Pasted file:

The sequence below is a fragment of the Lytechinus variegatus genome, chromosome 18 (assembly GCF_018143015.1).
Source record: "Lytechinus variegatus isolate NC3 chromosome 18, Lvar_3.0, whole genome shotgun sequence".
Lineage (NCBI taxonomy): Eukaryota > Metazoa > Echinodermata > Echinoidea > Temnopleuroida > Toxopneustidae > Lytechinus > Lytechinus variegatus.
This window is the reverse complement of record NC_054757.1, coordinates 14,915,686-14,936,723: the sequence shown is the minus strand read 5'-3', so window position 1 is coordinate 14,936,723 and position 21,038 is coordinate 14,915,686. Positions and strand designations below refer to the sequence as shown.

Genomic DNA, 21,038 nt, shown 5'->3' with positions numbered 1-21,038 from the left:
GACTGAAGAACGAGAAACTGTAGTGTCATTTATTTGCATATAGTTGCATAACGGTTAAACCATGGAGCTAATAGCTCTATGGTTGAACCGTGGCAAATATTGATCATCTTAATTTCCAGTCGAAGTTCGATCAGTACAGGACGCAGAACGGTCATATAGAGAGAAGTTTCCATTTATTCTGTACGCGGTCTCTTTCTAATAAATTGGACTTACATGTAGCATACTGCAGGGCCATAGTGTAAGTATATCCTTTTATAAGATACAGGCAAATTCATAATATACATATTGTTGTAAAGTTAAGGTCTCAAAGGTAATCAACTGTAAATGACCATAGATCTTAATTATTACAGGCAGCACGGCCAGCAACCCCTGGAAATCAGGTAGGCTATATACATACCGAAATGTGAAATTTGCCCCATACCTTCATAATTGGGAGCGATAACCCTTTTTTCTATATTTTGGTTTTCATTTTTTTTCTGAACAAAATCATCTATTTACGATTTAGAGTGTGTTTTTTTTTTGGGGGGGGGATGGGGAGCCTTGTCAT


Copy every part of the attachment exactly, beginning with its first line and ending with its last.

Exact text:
The sequence below is a fragment of the Lytechinus variegatus genome, chromosome 18 (assembly GCF_018143015.1).
Source record: "Lytechinus variegatus isolate NC3 chromosome 18, Lvar_3.0, whole genome shotgun sequence".
Lineage (NCBI taxonomy): Eukaryota > Metazoa > Echinodermata > Echinoidea > Temnopleuroida > Toxopneustidae > Lytechinus > Lytechinus variegatus.
This window is the reverse complement of record NC_054757.1, coordinates 14,915,686-14,936,723: the sequence shown is the minus strand read 5'-3', so window position 1 is coordinate 14,936,723 and position 21,038 is coordinate 14,915,686. Positions and strand designations below refer to the sequence as shown.

Genomic DNA, 21,038 nt, shown 5'->3' with positions numbered 1-21,038 from the left:
GACTGAAGAACGAGAAACTGTAGTGTCATTTATTTGCATATAGTTGCATAACGGTTAAACCATGGAGCTAATAGCTCTATGGTTGAACCGTGGCAAATATTGATCATCTTAATTTCCAGTCGAAGTTCGATCAGTACAGGACGCAGAACGGTCATATAGAGAGAAGTTTCCATTTATTCTGTACGCGGTCTCTTTCTAATAAATTGGACTTACATGTAGCATACTGCAGGGCCATAGTGTAAGTATATCCTTTTATAAGATACAGGCAAATTCATAATATACATATTGTTGTAAAGTTAAGGTCTCAAAGGTAATCAACTGTAAATGACCATAGATCTTAATTATTACAGGCAGCACGGCCAGCAACCCCTGGAAATCAGGTAGGCTATATACATACCGAAATGTGAAATTTGCCCCATACCTTCATAATTGGGAGCGATAACCCTTTTTTCTATATTTTGGTTTTCATTTTTTTTCTGAACAAAATCATCTATTTACGATTTAGAGTGTGTTTTTTTTTTGGGGGGGGGATGGGGAGCCTTGTCAT